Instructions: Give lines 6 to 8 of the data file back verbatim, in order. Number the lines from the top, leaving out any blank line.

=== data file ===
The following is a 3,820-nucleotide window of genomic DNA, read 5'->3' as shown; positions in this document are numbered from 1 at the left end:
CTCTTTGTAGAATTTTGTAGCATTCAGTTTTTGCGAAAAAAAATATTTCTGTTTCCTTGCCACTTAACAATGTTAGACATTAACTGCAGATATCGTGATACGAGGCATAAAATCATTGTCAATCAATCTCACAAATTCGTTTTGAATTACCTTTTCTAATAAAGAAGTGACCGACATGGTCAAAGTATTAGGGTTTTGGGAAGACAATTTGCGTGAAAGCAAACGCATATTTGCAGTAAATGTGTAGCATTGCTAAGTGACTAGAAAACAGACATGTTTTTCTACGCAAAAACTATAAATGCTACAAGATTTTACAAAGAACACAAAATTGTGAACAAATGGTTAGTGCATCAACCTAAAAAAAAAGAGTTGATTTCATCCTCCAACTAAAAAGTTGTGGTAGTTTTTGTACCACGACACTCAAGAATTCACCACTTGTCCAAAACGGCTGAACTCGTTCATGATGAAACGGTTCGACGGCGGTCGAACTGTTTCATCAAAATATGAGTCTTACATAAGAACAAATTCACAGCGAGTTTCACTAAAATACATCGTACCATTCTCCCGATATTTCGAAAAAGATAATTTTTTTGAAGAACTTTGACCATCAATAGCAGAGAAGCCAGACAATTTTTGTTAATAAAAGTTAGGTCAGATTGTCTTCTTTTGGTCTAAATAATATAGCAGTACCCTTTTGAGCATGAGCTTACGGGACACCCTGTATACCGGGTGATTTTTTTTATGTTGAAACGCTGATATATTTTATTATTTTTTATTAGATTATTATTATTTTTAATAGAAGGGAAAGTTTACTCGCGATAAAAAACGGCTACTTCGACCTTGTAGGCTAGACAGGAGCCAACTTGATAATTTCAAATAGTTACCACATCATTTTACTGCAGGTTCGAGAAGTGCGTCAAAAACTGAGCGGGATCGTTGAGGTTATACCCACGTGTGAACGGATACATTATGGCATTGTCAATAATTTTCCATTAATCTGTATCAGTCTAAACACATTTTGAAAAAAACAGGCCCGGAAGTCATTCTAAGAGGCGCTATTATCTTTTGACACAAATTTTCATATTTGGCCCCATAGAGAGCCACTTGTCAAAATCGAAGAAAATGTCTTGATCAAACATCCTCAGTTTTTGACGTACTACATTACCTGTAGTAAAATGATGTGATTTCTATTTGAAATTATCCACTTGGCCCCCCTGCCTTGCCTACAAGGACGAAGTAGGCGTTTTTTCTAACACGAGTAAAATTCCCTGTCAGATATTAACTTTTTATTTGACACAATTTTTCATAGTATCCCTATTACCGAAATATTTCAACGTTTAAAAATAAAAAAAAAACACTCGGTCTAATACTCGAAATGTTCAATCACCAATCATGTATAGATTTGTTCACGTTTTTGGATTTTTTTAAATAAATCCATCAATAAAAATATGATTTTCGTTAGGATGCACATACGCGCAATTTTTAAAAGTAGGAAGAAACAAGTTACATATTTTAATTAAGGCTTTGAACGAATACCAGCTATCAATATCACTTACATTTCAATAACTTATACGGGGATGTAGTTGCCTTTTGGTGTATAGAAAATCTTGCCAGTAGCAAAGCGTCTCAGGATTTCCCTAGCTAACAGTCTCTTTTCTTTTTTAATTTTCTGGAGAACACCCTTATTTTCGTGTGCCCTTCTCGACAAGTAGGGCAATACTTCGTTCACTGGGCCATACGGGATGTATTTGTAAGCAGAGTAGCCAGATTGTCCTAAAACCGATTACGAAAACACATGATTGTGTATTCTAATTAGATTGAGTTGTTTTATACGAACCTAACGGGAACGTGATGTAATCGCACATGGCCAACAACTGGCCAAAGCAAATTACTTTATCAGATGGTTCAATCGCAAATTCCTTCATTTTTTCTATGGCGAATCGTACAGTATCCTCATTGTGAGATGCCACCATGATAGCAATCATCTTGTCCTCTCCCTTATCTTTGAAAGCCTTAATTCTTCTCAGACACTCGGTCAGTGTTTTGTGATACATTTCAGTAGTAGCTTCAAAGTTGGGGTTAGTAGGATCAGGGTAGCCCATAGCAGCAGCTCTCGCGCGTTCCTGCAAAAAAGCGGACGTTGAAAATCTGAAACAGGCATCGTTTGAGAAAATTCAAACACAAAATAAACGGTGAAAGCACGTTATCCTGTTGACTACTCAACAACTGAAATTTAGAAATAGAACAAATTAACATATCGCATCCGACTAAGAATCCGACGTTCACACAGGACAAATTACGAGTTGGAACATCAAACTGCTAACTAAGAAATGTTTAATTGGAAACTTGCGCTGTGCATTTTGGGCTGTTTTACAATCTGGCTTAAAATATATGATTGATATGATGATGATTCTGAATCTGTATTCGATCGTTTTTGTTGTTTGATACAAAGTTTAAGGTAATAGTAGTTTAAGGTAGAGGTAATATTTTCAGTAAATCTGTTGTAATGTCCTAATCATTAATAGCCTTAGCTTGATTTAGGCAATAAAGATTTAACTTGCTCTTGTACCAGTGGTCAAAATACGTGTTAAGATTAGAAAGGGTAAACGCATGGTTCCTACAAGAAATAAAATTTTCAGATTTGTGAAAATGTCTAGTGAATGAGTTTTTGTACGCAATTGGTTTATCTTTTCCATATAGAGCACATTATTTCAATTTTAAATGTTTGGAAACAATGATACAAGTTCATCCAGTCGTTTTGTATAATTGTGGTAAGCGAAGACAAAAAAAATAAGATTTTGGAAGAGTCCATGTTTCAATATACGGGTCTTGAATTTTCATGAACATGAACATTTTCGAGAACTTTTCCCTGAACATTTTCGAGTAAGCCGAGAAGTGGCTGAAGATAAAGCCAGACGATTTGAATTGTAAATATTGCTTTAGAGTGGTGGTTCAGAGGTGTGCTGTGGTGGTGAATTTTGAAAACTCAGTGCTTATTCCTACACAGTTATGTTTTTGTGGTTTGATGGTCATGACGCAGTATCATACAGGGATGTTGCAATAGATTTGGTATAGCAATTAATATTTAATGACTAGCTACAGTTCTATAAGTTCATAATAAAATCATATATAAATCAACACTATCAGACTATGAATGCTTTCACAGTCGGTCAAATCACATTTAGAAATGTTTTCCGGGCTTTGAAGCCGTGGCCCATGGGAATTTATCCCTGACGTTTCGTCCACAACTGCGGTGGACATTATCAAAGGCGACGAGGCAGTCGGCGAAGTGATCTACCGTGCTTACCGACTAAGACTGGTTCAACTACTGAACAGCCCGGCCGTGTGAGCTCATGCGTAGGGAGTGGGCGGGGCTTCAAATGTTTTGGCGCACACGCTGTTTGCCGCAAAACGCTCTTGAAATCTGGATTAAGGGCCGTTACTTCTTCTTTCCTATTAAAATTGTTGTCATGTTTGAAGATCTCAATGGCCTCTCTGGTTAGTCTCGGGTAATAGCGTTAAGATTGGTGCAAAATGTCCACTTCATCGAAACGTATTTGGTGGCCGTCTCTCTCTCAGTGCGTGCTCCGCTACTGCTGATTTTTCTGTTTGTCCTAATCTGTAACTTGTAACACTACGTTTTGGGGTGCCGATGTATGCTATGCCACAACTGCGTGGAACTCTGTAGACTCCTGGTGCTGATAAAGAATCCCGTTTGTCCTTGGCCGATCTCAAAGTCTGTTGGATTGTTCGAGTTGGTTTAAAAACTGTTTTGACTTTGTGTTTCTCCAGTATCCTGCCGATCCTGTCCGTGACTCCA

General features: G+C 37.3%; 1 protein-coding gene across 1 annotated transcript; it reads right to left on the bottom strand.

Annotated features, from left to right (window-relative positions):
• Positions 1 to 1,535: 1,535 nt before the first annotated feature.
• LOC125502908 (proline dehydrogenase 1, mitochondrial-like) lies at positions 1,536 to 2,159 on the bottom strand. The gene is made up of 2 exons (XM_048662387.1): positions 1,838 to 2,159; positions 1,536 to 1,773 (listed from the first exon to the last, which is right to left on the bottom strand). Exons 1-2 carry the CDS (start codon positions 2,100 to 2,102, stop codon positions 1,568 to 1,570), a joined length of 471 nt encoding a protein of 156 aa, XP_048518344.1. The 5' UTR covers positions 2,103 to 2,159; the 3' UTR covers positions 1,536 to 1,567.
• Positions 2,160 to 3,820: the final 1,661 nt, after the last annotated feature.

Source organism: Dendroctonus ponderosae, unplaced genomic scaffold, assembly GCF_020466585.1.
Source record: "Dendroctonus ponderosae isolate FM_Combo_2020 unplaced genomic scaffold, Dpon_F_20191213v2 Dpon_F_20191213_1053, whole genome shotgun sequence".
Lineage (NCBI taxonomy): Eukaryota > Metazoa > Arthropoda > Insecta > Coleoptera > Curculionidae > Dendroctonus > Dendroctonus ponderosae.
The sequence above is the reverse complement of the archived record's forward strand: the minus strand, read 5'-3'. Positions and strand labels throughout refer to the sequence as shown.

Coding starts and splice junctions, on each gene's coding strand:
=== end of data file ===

• LOC125502908 (proline dehydrogenase 1, mitochondrial-like) lies at positions 1,536 to 2,159 on the bottom strand. The gene is made up of 2 exons (XM_048662387.1): positions 1,838 to 2,159; positions 1,536 to 1,773 (listed from the first exon to the last, which is right to left on the bottom strand). Exons 1-2 carry the CDS (start codon positions 2,100 to 2,102, stop codon positions 1,568 to 1,570), a joined length of 471 nt encoding a protein of 156 aa, XP_048518344.1. The 5' UTR covers positions 2,103 to 2,159; the 3' UTR covers positions 1,536 to 1,567.
• Positions 2,160 to 3,820: the final 1,661 nt, after the last annotated feature.

Source organism: Dendroctonus ponderosae, unplaced genomic scaffold, assembly GCF_020466585.1.